This is part 7 of a blog series called Leading a Small Group.
It is a weird thing, a small group. You show up to someone’s house and sit in their living room with people you have just met and you discuss things you don’t normally discuss in groups of people you’ve just met.
If some awkwardness, particularly with a new group, is a given then don’t add to it.
Manage your expectations a bit and realize that in your first few meetings you probably won’t have the best discussion. It takes a bit for people to warm up in these situations. They have to know this is a safe place.
It may be a legend but I’ve heard that penguins will push a few off an iceberg into the water to check for predators. Now maybe penguins just move slow but the analogy fits. Those in your group who had to get up the nerve to come to this group want someone else to go first. If ever there is an appropriate time for the leader to share more than listen it is in those first few times you meet, just don’t get too comfortable listening to your own voice.
When I was a kid I was scared of UFO’s. Hey we all have our thing right? Well one morning I started to overcome that fear when I overheard a conversation with my mom and dad. Basically they were talking about how ridiculous it was for me to be afraid of aliens. Hearing them acknowledge the absurdity of my fear helped me overcome it.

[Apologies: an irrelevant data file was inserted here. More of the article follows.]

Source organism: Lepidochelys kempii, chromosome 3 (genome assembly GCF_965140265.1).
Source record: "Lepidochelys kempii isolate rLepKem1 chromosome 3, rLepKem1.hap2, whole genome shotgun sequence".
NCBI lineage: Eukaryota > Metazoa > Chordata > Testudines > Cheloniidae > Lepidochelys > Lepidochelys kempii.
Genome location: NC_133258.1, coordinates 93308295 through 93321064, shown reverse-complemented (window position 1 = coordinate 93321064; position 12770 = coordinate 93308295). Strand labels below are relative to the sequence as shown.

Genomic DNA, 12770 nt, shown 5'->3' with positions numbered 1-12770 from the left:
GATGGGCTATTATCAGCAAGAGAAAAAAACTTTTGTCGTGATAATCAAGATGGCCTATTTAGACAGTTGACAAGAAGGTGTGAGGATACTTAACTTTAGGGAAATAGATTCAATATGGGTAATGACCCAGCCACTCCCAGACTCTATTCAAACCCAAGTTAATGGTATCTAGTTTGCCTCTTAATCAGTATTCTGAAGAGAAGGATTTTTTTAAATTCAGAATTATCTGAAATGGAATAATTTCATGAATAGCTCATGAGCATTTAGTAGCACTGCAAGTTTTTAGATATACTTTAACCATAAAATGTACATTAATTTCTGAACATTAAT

As the leader you can call out the awkwardness. Make a bit of fun of it. Run through the most ridiculous worse case scenario you can come up with, something that ends with public scorn and community banishment. Let people see that we are all in this together and all sense the awkwardness.
As the leader don’t add to the power awkwardness has in holding your group back, take that power away by holding a mirror to it.
Protect the Group
Have you ever been at church, classroom, or conference listening to someone speak and someone in the audience becomes disruptive? They won’t quit asking questions, they are trying to pick an argument with the speaker, or they continually do something distracting; whatever it is the awkwardness is palatable.
Everyone in the room wants it stop and everyone in the room is waiting for the person at the front, the leader to put a stop to it.
As you lead a group there will be awkward moments and those people in the group will look to you to address it.
The domineering group member.
A “topper” who always has a better story.
Griper/Gossip using this time to complain about something.
Political Guy or Gal.
“Woe is me” person.
All these people and many others can derail a group with the awkwardness and if you don’t address it everyone else will suddenly have a schedule conflict with group.
Don’t be afraid to call a problem out, you are the leader and everyone is expecting the leader to lead. You aren’t being mean or rude, you are protecting the group.